Volcano Bay cleaning. (photo by @Nitro230)

Going to a public area like a hotel or theme park during these “unprecedented times” is a personal decision. The safest decision is to stay home. But, if you are going to go out, there is some peace of mind in the procedures that the entire Universal Orlando Resort has put in place – including at Volcano Bay – make the entire experience as safe as it possibly can be.

So there you have it: The SATURDAY SIX spends a day at VOLCANO BAY! See you next weekend for the latest installment of the SATURDAY SIX, where we’ll look at something fun from the world of Disney and Universal. If you enjoyed yourself, be sure to check out The Magic, The Memories, and Merch! articles covering the latest from the Disney Outlet Stores. You can also follow Your Humble Author on Twitter (@derekburgan).

If you enjoyed this article, you will surely like the following: 

DAVID AND DEREK: The Do’s and Don’ts of COVID-19 protocols at the theme parks

6 Reasons We Love Universal’s HARD ROCK HOTEL

SATURDAY SIX Presents: The Disney Signage Hall of Shame

Special Thanks to The Elite Brandon Glover, the bio-est of all reconstructs @bioreconstruct, Captain Cruiseline Scott Sanders of the world famous Disney Cruise Line Blog, my personal protege Hunter “Elvey” Underwood, the SAT SIX Fun Squad of Parkscope Joe and “the Dadalorian” Nick, hot shot Michael Carelli, charter member of the Universal Four @Nitro230, and Hermione Granger’s tutor Megan Stump for their invaluable assistance with this article. The SAT SIX is inspired each week by goofballs Aengus Mackenzie and LitemAndHyde and you Potterheads will  enjoy Meg’s other blog work over at the Central Florida Slug Club.

SATURDAY SIX Motivational Speaking.

5 thoughts on “The SATURDAY SIX Spends a Day at Universal’s VOLCANO BAY

  • June 27, 2020 at 8:37 pm
    Permalink

    Given 4 days at Universal Orlando, I will spend 2 at Volcano Bay at 1 each at the other 2 parks. It’s that good.

    The Fearless River may be the greatest waterpark attraction in the country. I’ve spent hours in it.

    Honu (which is the turtle; Ika Moana is the whale) is a bonkers-good group raft slide. We tend to call it Big Blue, and it has earned more of our time than anything else in the park apart from the Fearless River.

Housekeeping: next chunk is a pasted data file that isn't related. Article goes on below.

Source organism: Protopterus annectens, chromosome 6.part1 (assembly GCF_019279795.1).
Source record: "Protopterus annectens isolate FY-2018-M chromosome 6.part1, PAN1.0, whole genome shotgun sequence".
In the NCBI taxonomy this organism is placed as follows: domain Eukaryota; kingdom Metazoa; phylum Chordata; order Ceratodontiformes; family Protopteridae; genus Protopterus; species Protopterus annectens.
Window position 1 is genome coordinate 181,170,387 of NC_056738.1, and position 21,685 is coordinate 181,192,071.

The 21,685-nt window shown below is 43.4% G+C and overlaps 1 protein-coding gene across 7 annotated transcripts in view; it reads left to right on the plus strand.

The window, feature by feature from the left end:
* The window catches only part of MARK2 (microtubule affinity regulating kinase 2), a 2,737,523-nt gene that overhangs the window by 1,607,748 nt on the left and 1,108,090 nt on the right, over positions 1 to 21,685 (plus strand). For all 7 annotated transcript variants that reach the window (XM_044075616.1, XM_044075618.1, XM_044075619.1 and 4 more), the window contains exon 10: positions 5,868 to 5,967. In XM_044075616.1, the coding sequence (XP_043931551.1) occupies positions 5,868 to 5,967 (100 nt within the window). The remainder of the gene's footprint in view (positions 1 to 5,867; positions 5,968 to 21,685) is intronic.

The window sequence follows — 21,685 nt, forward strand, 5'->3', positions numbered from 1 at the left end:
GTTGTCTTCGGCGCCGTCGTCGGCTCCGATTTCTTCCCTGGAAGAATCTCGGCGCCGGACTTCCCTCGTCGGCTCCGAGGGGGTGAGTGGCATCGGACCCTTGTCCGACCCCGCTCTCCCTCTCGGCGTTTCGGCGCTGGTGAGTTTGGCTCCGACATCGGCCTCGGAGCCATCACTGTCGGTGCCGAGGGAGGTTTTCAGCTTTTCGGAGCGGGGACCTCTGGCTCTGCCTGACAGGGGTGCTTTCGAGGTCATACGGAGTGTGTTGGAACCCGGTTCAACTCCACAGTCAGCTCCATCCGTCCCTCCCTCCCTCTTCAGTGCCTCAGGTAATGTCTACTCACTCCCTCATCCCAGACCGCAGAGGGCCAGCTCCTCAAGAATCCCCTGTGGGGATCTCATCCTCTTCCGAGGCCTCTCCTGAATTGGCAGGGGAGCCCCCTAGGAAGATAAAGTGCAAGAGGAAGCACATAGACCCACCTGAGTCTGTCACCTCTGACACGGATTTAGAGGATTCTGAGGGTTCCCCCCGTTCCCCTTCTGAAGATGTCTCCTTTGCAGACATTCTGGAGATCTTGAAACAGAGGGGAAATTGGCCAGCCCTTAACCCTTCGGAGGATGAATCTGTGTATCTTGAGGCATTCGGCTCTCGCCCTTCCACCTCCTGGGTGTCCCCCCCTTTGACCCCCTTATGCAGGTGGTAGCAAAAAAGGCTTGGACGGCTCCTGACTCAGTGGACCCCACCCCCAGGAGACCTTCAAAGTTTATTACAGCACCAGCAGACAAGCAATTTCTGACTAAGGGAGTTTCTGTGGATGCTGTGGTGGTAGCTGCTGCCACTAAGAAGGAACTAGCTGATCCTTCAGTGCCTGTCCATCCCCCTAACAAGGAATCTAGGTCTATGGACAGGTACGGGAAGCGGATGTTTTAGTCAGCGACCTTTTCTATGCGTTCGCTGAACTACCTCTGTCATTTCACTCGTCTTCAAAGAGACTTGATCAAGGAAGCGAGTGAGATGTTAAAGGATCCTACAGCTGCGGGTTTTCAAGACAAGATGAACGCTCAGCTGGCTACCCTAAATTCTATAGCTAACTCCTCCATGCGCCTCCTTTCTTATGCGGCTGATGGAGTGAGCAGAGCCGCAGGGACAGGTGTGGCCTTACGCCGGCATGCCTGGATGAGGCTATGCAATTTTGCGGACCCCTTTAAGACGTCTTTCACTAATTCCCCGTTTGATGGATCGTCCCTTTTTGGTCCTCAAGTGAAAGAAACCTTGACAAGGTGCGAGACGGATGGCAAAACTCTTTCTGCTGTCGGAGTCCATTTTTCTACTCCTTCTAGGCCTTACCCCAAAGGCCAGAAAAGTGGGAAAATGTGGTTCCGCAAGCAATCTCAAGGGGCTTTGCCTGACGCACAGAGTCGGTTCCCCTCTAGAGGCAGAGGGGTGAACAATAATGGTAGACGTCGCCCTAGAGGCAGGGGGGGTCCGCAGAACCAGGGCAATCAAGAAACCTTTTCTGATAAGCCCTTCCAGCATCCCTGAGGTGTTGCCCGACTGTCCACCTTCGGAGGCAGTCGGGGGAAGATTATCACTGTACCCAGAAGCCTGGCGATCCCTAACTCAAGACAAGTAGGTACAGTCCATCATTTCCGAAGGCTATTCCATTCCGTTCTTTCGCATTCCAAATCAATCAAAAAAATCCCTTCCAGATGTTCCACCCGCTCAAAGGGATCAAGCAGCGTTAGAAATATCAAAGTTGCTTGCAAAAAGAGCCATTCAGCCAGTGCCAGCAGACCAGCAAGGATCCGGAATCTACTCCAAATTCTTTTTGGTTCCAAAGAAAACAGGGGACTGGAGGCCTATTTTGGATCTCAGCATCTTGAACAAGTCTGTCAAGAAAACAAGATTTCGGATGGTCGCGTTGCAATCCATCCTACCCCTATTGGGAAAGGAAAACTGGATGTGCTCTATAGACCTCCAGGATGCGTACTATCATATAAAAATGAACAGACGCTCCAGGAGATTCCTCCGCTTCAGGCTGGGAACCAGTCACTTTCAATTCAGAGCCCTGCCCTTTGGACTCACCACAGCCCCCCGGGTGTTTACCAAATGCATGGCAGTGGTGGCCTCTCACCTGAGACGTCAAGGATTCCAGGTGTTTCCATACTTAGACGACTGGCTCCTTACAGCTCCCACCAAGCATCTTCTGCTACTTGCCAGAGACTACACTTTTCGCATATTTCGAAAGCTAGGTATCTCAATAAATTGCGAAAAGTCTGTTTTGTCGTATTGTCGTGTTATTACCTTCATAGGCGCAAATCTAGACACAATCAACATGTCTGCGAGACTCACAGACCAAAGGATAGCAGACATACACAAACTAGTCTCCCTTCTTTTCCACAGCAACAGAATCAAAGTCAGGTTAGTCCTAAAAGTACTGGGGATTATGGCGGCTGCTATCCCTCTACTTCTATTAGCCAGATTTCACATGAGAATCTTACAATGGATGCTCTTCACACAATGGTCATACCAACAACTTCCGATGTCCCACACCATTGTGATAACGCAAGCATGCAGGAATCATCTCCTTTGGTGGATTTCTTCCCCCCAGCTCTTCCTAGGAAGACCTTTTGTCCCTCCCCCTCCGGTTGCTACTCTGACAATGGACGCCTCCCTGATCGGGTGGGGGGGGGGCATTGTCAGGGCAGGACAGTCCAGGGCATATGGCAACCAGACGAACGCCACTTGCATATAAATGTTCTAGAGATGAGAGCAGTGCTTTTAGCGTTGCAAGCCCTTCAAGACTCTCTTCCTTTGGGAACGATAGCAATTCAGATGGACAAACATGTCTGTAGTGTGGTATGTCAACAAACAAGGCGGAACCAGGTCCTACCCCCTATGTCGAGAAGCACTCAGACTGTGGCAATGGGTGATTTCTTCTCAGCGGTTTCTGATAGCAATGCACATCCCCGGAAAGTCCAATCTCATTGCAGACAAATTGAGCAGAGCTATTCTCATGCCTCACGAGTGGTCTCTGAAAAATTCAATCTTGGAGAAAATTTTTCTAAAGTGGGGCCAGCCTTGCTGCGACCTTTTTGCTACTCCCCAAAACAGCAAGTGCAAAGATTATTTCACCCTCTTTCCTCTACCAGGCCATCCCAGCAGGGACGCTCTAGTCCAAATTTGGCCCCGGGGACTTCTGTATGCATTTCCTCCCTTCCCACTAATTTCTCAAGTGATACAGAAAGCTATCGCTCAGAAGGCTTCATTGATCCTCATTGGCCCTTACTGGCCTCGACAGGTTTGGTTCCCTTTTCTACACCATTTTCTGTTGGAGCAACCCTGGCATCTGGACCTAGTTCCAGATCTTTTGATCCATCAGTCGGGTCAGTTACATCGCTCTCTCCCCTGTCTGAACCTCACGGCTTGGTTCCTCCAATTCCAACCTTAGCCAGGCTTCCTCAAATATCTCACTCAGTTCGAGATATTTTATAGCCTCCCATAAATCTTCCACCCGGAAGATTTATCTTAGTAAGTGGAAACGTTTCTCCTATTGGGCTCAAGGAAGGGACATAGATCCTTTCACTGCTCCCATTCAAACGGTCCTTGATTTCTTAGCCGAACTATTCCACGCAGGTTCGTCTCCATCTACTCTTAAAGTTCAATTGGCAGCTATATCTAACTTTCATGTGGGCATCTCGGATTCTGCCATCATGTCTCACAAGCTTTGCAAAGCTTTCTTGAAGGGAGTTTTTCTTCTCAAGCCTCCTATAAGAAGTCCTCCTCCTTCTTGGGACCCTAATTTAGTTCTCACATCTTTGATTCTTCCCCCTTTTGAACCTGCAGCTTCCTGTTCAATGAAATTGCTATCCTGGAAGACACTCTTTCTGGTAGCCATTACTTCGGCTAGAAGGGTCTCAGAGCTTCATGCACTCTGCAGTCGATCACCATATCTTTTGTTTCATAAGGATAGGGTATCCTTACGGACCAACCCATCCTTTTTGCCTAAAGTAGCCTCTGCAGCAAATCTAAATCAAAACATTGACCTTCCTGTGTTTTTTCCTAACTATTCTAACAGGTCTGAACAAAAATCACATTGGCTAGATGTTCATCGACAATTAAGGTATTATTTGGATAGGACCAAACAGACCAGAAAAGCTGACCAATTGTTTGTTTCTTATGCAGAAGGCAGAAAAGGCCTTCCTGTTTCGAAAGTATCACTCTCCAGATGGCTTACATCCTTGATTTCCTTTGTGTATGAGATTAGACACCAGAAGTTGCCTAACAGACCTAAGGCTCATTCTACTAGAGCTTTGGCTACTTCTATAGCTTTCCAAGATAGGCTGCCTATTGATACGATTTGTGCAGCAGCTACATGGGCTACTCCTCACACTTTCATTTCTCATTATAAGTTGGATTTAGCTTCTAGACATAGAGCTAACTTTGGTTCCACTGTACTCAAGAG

If you can handle Kala and Tai Nui, you can handle Ko’okiri. All of them have the heart-pounding trap-door start, but Ko’okiri is at least a straightforward drop to the bottom. The bends in Kala and Tai Nui make them more intense, in my experience. The first time I went down one of them (I forget which), I started to get a bit of a… ummm… “waterboarding” effect. The G-forces had my head pushed back and the slide was pushing water into my face. By the bottom, I was panicking a bit. I managed subsequent rides better, but be warned; Ko’okiri is the prerequisite for Kala and Tai Nui, not the other way around.

    Finally: the Toasted Coconut & Pineapple at this park’s bars is the best theme park cocktail I’ve had. It’s simple, it’s perfect for the setting, and it had me tracking down the toasted coconut rum used in it when I went home.

    Reply
  • June 27, 2020 at 10:38 pm
    Permalink

    What day of the week did you go?
    What were the crowds like?
    Did they reach capacity when you were there?
    Was there a virtual line you had to tap into for all the rides or were some walk on?
    What was your longest wait?
    Did people respect the distancing when you were in line?

    This is a great and thorough review but it doesn’t differ much from any review pre-covid other than that they sanitize the life vests now and the preferred seating had empty seats.

    Reply
    • June 28, 2020 at 2:16 pm
      Permalink

      I appreciate you taking the time to make this comment, and along with others on social media I realized that I should have gone more into that area and have added a lot more to the article. I went on a Thursday, but between myself and my friends we have gone every day of the week including several days where the park hit full capacity. For me personally, just about every ride was a Ride Now except the Aquacoaster later in the day. It hit 85 minutes. People were respecting social distancing throughout the park, which is tough to do when you have so many kids, but parents were good at making sure that the younger set stayed within the rules as much as possible.

      Reply
  • July 5, 2020 at 2:57 pm
    Permalink

    Another brilliant article. Photography is e-ticket for sure. My main question, for a volcano bay vacation which resort is best? It looks like Sapphire Falls from things I’ve read but I’ve never been to Universal so I don’t have experience in the resorts. Food & drink plus pool bar would all be top considerations in the choice. Let me know your thoughts!

    Reply
    • July 6, 2020 at 12:09 am
      Permalink

      Lot of factors can play into what is the “best.” Cabana Bay has a dedicated entrance to Volcano Bay along with some incredible views of the park in thier new towers. That said, if you are going to the rest of the Universal Orlando Resort you are regulated to busses. Aventura is incredibly close to the park, just seconds away, and might be a better choice for a “couples” vacation whereas Cabana Bay has a lot more family friendly amenities. Sapphire Falls – for me – hits the sweet spot of being close enough to volcano bay, some great amenities, and also has both bus and boat service to the rest of the resort. You basically can’t go wrong with any Universal hotel.

      Reply